by Rebecca Hiscott
A patient with a deficiency of apolipoprotein E (apoE) caused by a rare genetic mutation was found to have normal neurocognitive function, suggesting that future therapies aimed at reducing apoE4, an apoE variant associated with Alzheimer’s disease (AD), could be effective.
The patient, a 40-year-old African-American man, presented to the Adult Lipid Clinic at the University of California, San Francisco, with a rare form of severe dysbetalipoproteinemia, which causes abnormally high levels of cholesterol and tryglicerides in the blood that manifest physically as xanthomas—painful, swollen pustules on the skin. Researchers performed whole-exome DNA sequencing and determined that the patient had a novel 1-bp homozygous APOE frameshift deletion leading to apoE deficiency.
Apolipoprotein E is believed to be important for normal brain function, but a variant of apoE, apolipoprotein E4 (apoE4), is the greatest genetic risk factor for AD. It can accelerate the accumulation of plaques in the brain and has been shown to alter connectivity patterns in regions of the brain related to AD. Consequently, researchers have been investigating treatments in animal models that reduce apoE4 in the brain, but it remains unclear whether such treatments have a positive impact on brain function.
After submitting the patient to a battery of retinal and neurocognitive tests, the researchers determined that he had normal cognitive and neurological function. They published their findings in the August 11 online issue of JAMA Neurology. The patient had a normal Mini-Mental State Examination score and magnetic imaging showed normal brain volume and healthy white matter. Cerebrospinal fluid showed normal levels of beta-amyloid and tau proteins, with no evidence of neurodegeneration.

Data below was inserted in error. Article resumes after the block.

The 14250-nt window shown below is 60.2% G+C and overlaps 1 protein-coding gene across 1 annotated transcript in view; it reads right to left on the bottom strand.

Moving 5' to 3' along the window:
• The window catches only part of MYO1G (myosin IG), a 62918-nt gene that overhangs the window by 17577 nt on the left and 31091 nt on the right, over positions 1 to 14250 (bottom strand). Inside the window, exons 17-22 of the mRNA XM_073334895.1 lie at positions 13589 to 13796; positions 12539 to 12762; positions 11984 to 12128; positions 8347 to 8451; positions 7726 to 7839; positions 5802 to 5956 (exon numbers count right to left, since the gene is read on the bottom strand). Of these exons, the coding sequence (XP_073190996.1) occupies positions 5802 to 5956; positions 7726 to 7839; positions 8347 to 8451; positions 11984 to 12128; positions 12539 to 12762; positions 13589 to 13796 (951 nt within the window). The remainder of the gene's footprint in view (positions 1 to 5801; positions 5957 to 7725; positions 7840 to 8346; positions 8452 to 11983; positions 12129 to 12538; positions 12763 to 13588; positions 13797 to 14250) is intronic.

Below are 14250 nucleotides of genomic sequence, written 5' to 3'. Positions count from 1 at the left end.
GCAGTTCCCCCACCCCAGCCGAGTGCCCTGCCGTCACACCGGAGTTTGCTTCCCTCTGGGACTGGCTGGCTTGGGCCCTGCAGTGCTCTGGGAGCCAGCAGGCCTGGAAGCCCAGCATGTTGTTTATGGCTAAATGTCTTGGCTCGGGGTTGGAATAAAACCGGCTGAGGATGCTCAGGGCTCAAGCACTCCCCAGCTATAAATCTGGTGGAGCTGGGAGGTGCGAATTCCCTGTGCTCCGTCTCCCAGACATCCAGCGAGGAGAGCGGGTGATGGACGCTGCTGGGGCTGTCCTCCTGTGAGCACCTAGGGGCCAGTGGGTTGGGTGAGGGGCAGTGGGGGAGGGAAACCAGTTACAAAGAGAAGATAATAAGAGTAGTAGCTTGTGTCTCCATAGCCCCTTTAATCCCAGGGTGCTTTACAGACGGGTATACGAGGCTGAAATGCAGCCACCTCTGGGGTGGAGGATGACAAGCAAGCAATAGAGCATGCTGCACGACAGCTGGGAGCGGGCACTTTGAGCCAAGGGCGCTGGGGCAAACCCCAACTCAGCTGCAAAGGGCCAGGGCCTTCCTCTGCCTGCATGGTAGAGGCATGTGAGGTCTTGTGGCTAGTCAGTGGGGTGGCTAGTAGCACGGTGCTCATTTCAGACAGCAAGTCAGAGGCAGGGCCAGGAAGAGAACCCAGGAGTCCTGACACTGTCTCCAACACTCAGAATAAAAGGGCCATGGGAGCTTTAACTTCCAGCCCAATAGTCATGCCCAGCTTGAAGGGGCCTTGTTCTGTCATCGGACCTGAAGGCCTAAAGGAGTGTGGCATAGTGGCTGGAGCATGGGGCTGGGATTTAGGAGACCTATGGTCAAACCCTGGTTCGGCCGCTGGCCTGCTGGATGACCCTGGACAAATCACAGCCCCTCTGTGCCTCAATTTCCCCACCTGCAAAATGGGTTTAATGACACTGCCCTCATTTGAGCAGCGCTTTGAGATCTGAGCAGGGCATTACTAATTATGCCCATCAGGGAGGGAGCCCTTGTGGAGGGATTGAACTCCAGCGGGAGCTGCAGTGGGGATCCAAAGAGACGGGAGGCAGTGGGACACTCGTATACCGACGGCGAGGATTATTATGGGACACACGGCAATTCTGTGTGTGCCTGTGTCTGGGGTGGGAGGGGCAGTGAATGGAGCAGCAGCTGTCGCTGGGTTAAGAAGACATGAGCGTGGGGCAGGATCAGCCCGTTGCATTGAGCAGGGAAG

Since the apoE-deficient patient appeared to have normal cognitive function, the authors proposed that either “the functions of apoE in the brain and eye are not critical or … they can be fulfilled by a surrogate protein,” they wrote. “Surprisingly, with respect to central nervous system function, it appears that having no apoE is better than having the apoE4 protein. Thus, projected therapies aimed at reducing apoE4 in the brain could be of benefit in neurodegenerative disorders such as Alzheimer disease.”
Cases of apoE deficiency have been reported previously, but no apoE-deficient patient had undergone extensive neurocognitive and retinal testing, the authors noted.
Several mouse apoE knockouts have been generated to investigate the effect of apoE loss on atherosclerosis and cognition, with conflicting results. Some groups have reported that while apoE knockout mice develop normally, they begin to lose neurons around five months of age accompanied by a reduction in working memory.
In a separate editorial published in the August 11 online issue of JAMA Neurology, Courtney Lane-Donovan, SB, and Joachim Herz, MD, professor at the University of Texas Southwestern Medical Center, wrote, “In light of apoE as the primary risk factor for AD, the lack of neurological findings in this patient would appear to answer the question of whether apoE is necessary for brain function with a resounding no.” Therefore, “interventions that reduce cerebral apoE levels may hold promise as a potential therapeutic approach to AD,” they wrote.
Since absence of apoE in the blood is linked with exceedingly high cholesterol, which can pose significant health risks and is an independent risk factor for AD, any therapeutic approach would need to target the brain without crossing the blood-brain barrier, they added.
Look for the full discussion in the September 18 issue of Neurology Today. For more coverage of apoE and Alzheimer’s disease, browse our archives here: http://bit.ly/apoE-AD.